The Most Difficult Part of Receiving Therapy as Someone on the Autism Spectrum

“Your son will receive physical, occupational and speech therapy as part of his early intervention plan.”

This was one of the first things my parents ever heard from a therapist. From as young an age as I could remember, I received some form of therapy. This was due to my earliest challenges with autism. Along with being nonverbal until I was 2.5 years old (I started speaking at age 3), I dealt with a speech delay, motor challenges, dysgraphia (a handwriting disorder), auditory processing disorder, severe sensory integration dysfunction, and expressive and receptive language disorder.

I still remember going to Hackensack Medical Hospital and playing with Play-Doh, to help strengthen my hands, and walking on balance beams to help my coordination. Those were my favorite things to do in therapy; I couldn’t list all the other activities would do because this article would be 10,000 words long  by the time I was done.

If you were to ask me today, looking back, what the most difficult part of receiving therapy as someone on the autism spectrum was, I would tell you it was not seeing progress at the end of each day.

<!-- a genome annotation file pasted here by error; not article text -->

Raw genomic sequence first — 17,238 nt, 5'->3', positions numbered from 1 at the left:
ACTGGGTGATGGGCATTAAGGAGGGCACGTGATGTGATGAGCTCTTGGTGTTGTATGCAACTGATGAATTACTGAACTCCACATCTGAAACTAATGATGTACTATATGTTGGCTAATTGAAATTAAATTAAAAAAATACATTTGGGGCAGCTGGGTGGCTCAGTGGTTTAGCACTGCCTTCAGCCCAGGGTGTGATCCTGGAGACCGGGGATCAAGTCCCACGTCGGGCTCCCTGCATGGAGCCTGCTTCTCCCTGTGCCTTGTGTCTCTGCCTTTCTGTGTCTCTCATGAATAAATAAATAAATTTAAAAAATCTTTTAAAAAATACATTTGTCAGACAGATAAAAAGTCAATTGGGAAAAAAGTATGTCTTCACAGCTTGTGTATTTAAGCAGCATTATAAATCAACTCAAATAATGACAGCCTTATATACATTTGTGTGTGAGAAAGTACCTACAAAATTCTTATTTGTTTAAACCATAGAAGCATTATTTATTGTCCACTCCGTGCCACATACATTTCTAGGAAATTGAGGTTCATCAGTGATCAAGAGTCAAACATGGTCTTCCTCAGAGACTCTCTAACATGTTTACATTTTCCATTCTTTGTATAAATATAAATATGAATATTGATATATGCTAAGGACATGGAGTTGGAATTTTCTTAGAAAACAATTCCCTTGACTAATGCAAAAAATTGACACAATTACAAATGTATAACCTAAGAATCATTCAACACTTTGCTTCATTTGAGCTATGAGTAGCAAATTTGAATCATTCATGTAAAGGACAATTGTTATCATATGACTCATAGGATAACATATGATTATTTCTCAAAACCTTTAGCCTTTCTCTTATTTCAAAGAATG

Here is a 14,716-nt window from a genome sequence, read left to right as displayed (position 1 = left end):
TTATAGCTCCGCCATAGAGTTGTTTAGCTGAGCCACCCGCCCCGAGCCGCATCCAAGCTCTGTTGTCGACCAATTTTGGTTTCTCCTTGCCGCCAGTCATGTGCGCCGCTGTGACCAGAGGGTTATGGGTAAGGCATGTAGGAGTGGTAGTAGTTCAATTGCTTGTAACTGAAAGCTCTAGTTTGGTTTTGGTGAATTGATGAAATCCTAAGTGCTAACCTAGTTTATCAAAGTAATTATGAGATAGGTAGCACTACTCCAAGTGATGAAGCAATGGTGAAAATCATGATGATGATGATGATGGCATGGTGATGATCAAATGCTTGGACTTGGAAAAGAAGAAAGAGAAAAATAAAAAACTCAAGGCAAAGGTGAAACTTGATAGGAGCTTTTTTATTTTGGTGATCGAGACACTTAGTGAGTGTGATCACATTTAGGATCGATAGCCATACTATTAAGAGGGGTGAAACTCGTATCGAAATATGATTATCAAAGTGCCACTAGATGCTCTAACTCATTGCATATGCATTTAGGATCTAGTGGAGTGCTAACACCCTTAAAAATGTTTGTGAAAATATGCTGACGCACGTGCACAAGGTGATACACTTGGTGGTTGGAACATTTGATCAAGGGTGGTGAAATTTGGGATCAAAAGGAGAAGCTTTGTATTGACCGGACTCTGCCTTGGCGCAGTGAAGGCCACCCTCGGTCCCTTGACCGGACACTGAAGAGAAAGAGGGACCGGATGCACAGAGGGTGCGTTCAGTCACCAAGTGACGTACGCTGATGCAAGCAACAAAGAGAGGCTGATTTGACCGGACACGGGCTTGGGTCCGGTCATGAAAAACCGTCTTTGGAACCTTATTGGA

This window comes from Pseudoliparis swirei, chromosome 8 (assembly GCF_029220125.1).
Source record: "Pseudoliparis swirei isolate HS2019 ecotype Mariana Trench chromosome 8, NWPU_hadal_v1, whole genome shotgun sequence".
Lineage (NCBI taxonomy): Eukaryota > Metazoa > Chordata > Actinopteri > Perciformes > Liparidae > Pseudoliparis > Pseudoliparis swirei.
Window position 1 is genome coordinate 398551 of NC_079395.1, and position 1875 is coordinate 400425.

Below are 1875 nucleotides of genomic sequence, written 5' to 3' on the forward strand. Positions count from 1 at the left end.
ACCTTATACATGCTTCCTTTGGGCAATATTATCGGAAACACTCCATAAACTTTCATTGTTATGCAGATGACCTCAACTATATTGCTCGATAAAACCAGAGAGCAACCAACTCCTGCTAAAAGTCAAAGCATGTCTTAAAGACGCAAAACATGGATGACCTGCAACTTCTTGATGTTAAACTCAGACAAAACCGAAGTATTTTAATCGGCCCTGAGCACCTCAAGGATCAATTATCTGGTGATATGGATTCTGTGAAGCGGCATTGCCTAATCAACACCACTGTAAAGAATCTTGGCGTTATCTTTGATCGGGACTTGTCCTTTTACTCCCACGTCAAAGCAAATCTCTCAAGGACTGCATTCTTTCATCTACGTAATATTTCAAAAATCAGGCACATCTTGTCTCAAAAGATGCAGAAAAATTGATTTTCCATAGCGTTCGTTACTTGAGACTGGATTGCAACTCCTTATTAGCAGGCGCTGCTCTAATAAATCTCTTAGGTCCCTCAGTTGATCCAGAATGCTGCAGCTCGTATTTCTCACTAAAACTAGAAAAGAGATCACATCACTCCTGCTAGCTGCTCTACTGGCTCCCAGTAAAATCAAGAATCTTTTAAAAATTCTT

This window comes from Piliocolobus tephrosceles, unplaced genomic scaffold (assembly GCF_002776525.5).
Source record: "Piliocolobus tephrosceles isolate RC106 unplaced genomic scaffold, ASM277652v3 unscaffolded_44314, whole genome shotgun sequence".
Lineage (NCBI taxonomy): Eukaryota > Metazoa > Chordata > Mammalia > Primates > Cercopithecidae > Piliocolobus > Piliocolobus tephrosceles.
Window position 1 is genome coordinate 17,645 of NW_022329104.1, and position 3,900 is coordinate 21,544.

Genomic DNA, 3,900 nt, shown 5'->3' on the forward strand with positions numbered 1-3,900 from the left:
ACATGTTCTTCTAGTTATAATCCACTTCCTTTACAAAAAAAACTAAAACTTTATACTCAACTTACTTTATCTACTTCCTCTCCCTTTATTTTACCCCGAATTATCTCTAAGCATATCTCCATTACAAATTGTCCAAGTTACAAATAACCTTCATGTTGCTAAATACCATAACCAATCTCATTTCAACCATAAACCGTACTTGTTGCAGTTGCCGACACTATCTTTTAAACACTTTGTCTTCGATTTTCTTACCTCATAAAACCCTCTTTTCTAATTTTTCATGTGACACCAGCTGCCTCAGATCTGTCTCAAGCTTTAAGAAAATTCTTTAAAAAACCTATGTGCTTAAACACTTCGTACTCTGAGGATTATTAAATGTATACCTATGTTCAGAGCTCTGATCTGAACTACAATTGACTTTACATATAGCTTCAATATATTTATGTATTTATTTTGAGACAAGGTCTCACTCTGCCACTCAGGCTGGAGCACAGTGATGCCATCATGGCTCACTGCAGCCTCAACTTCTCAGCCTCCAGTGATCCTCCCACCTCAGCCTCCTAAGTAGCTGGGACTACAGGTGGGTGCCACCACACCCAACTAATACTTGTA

When I was younger, I didn’t feel like I saw any progress at all in my therapy. From the very beginning, I came in with the mindset that I wanted to succeed right away. Although the therapists wrote in their reports to my parents that I was making small improvements, all I saw initially was a struggle. This triggered emotional issues for me, as I was trying to communicate my basic needs to my loved ones.

There was not a lot of hope back then, from my perspective, but what my parents and therapists did for me is something for which I can never thank them enough for: believing in me. Their positive reinforcement and ability to see the bigger picture made me start to see it in myself. While the time it took to see the therapies’ effect on me was definitely my most difficult challenge, I can say today that it was all worth it. As the years went by, I had to go to less and less therapy sessions until the time I graduated from high school, by which time it had practically stopped.

For parents, the advice I give when I talk to parent groups and schools is to research, research, research! Find the therapy that works best for your child! My advice for kids out there with autism who are having difficulties with their therapies is to understand that it’s not a race, but a marathon. Think with the end in mind, and imagine the rewards you will receive by sticking with it. I know it may be challenging to see now, but one day it will all come full circle, like it has for me. Never stop striving!

A version of this post originally appeared on

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